Think business casual is an oxymoron? We’ve sorted it out for you
Sometimes it can be confusing trying to decipher an office’s dress code, especially is they use rather vague terms for it. If you’re ever unsure of what is expected, be sure to ask your human resources department to clarify it for you. There may even be an employee handbook that you can consult.
Business casual can sound like a confusing dress code, pairing two words that, you would think, don’t belong together. If your office has a business casual environment, generally the following guidelines from “Working World 101” are a good rule of thumb for what is expected of you and your wardrobe.
Business casual usually means that, rather than suits, employees can wear less stuffy and conservative attire. This can include well-pressed slacks and a button-up shirt or blouse, a properly fitted sweater vest and good quality shoes.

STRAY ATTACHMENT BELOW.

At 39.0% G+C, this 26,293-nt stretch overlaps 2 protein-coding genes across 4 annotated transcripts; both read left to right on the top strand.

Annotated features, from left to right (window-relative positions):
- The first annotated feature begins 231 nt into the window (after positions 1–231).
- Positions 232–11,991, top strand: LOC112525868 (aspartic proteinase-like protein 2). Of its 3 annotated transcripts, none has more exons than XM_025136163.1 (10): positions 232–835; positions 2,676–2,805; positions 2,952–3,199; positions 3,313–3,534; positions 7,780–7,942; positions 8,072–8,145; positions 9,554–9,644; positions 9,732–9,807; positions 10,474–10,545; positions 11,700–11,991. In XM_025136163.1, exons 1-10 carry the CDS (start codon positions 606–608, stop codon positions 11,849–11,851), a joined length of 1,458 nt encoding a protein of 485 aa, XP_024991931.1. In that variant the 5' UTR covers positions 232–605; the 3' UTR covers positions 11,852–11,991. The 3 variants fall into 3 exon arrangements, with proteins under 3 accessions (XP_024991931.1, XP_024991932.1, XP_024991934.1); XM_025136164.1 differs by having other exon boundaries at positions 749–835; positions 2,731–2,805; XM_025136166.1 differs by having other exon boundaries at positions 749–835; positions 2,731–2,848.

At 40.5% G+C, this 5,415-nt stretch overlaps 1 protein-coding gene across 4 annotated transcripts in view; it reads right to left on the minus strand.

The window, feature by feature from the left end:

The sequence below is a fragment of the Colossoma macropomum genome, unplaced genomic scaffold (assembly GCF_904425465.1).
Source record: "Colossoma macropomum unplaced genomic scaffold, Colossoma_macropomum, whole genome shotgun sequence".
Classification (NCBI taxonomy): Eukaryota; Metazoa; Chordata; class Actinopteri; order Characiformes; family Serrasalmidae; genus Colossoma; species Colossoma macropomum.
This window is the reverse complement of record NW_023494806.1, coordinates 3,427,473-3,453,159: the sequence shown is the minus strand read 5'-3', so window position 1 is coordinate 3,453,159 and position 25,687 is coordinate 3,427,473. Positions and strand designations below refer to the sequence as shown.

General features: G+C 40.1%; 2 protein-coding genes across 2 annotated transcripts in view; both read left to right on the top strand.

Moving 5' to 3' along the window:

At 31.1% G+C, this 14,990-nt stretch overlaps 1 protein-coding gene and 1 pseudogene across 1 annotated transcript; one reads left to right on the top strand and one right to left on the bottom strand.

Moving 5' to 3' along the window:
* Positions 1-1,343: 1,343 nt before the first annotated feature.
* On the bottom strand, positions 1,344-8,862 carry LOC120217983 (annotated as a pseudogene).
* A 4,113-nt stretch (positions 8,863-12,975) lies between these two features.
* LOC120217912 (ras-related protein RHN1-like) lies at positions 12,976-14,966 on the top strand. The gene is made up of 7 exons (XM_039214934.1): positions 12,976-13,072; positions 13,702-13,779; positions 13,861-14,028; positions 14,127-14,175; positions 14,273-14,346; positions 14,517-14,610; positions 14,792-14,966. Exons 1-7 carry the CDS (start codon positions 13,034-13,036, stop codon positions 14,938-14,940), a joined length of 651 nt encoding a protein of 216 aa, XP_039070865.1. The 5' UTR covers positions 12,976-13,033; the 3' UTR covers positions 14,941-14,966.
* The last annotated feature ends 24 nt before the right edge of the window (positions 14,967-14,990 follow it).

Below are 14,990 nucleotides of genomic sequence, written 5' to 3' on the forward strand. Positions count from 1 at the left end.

Business casual for women usually implies that women are expected to wear some variation of the following:
- More casual cotton or wool pants
- A-line skirts
- Sweaters or knits
- Open-toed sandals or wedges
Business causal for men usually means a variation of the following:
- Khakis or cotton pants
- Short-sleeved shirts, polo shirts or sweaters
- Optional ties
Sometimes business casual can include denim, but be sure to check with your office to find out what the policy is on jeans. If your office does allow jeans, be sure they are dressier and in good condition. Don’t wear worn, frayed or torn jeans to the office. Also, darker washes tend to be more professional looking than lighter washes. They also tend to be the most figure flattering washes, especially for women.
What business casual isn’t
Business casual is not:
- Clothing with foul language or sexually suggestive or obscene images
- Wearing flip-flops or scuffed or old shoes
- Wearing evening or party wear, workout clothing or sweat suits
- Wearing baseball caps or other types of hats
- Letting your underwear hang out
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